This is a rush transcript from "Hannity," October 15, 2009. This copy may not be in its final form and may be updated.
SEAN HANNITY, HOST: Now earlier this week, we told you about a Delaware school that temporarily suspended a 6-year-old for bringing a spork to school. Now although that school reversed its decision apparently others are now taking its lead.
Matthew Whalen, a 17-year-old Eagle Scout from upstate New York, was suspended for four weeks by his high school and you won't believe why. Now Whalen kept a knife similar to this one in the trunk of his car as part of a survival kit.
Now the knife Whalen says was a gift from his grandfather. Now Whalen's fate now rests in the hands of the school board which has the power to reverse this decision. And the school district superintendent, George Goodwin, maintains that the district has a zero tolerance policy with regard to all weapons.
Now we reached out to members of the school board for comment today. And we're going to put the members' names on the screen for you to see and want to report to you that seven of the nine members did not return our telephone calls.
Now board member P.J. Higgitt referred us back to the superintendent and Bonnie Lance's husband told us that she supports the school's course of action 100 percent. But here is the good news. Whalen hopes to attend West point and he did receive word from the school earlier today that they will not hold this suspension against him.
And joining me now to discuss this is Matthew Whalen and his father, Brian.
Guys, welcome to the program. Thanks for being here. We're really appreciative of your time. Thanks.
MATTHEW WHALEN, SUSPENDED FROM SCHOOL: Thank you for having me, Mr. Hannity.
BRYAN WHALEN, SON SUSPENDED FROM SCHOOL: Thank you, Sean.
HANNITY: All right.
B. WHALEN: Great pleasure.
HANNITY: Matthew, first of all, it was odd to me — first of all, I think it's really smart to have a survival kit in your car. This was in your car, it was locked up. And the school comes up to you and says, do you have a knife on you? Why don't you walk us through what happened?
M. WHALEN: I was called to the vice principal's office and asked if I had a knife on my person. And I told him I didn't. And they asked me if I own a knife. And I told them yes, I'm a soldier, and I'm an Eagle Scout, and I own a knife. And they asked me, is it in my car or anything like that? And I told them yes, it's located in my car right now.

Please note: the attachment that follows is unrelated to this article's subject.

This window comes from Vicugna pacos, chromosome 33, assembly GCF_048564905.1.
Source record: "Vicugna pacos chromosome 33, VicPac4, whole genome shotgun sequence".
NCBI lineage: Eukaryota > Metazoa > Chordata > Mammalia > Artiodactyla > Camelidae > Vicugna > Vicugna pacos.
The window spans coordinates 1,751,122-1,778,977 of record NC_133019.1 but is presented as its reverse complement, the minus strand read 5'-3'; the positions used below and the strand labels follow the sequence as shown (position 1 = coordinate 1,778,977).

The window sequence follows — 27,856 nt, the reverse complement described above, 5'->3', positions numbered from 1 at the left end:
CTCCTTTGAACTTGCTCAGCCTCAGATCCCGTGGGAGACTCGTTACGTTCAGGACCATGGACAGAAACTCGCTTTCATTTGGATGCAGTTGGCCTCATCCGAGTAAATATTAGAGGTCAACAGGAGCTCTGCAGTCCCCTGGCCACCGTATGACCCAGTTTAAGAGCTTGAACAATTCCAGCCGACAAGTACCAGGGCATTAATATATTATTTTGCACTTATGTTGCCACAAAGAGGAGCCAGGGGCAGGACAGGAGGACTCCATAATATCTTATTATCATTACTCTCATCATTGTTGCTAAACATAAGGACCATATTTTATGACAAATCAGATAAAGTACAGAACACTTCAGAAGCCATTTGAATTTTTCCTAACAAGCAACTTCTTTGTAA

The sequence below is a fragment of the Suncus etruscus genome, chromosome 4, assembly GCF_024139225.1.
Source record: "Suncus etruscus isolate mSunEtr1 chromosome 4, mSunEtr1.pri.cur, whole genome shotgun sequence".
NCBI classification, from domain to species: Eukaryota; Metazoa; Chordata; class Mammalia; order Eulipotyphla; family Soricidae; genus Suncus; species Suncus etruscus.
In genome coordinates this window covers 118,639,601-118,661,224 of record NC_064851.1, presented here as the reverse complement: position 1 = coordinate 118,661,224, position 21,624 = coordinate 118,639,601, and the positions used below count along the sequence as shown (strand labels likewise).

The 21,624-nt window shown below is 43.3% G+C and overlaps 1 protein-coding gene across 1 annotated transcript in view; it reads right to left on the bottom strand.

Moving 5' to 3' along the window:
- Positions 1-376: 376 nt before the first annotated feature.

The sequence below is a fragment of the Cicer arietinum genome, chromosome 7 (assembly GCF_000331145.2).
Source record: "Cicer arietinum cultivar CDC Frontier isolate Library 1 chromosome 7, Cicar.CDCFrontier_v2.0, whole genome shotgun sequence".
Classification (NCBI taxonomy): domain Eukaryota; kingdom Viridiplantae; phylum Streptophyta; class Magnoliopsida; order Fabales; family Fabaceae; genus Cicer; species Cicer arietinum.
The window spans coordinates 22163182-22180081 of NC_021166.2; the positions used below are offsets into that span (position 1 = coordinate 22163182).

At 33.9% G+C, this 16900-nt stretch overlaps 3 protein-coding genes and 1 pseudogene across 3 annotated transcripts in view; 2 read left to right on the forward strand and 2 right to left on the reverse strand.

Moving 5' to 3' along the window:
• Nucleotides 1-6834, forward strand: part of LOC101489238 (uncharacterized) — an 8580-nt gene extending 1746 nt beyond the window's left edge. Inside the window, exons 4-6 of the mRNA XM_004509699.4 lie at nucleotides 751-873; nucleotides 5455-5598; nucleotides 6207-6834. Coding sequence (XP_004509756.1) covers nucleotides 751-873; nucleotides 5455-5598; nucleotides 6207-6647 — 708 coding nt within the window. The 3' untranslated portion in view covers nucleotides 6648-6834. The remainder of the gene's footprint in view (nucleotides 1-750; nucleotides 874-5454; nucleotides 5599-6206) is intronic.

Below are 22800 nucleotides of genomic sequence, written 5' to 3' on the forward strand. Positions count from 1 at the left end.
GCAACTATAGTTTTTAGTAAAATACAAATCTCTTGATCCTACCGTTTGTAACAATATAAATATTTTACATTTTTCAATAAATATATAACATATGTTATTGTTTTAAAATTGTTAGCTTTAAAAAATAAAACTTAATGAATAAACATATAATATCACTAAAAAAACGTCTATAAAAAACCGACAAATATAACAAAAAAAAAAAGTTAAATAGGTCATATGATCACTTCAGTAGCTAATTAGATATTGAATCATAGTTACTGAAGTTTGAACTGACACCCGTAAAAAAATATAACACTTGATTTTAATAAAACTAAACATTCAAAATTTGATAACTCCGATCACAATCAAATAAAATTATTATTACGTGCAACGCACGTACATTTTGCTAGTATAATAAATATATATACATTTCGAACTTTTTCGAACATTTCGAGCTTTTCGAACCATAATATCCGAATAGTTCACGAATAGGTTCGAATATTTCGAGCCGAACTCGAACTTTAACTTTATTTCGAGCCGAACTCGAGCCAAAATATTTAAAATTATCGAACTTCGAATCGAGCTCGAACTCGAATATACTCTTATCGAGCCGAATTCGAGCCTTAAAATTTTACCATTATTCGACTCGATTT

And they — from there, they told me to bring it down to the car, open it up and show them. And at that point, I thought it was just — you know, they thought I had a big knife and it's was just — a little two-inch thing and I figured, you know, it's not a weapon under New York state law. You know there's no problem with it.
So I brought them down and showed them the car and the knife. And they told me that I had a weapon on school property and had to be suspended.
HANNITY: All right, and the principal even admitted from what I had read that in fact you had no intent to use the knife and you had no — the knife was not accessible to you, correct?
M. WHALEN: Yes. The principal said that in a recorded superintendent's hearing.
HANNITY: And they brought in a police officer and the police officer said you aren't breaking any laws.
M. WHALEN: Yes. The little pocket knife, because of the size and everything with it, it wasn't a weapon under New York state law and he said that there's nothing illegal about the situation.
HANNITY: You know, I find this amazing. Now I also found more amazing is your story that you were — you had received from the scouts a medal and a distinction and an honor because you had saved somebody's life. And I want to know if you can, you know, share the context of how that happened with our audience.
M. WHALEN: Yes, when I was 13, I was on a sporting trip down to Virginia with some family members. And while there at a hotel, my cousin had an allergic reaction to some medication. And she was unconscious and unresponsive. And she wasn't breathing. So I performed CPR on her until medical officials arrived on the scene.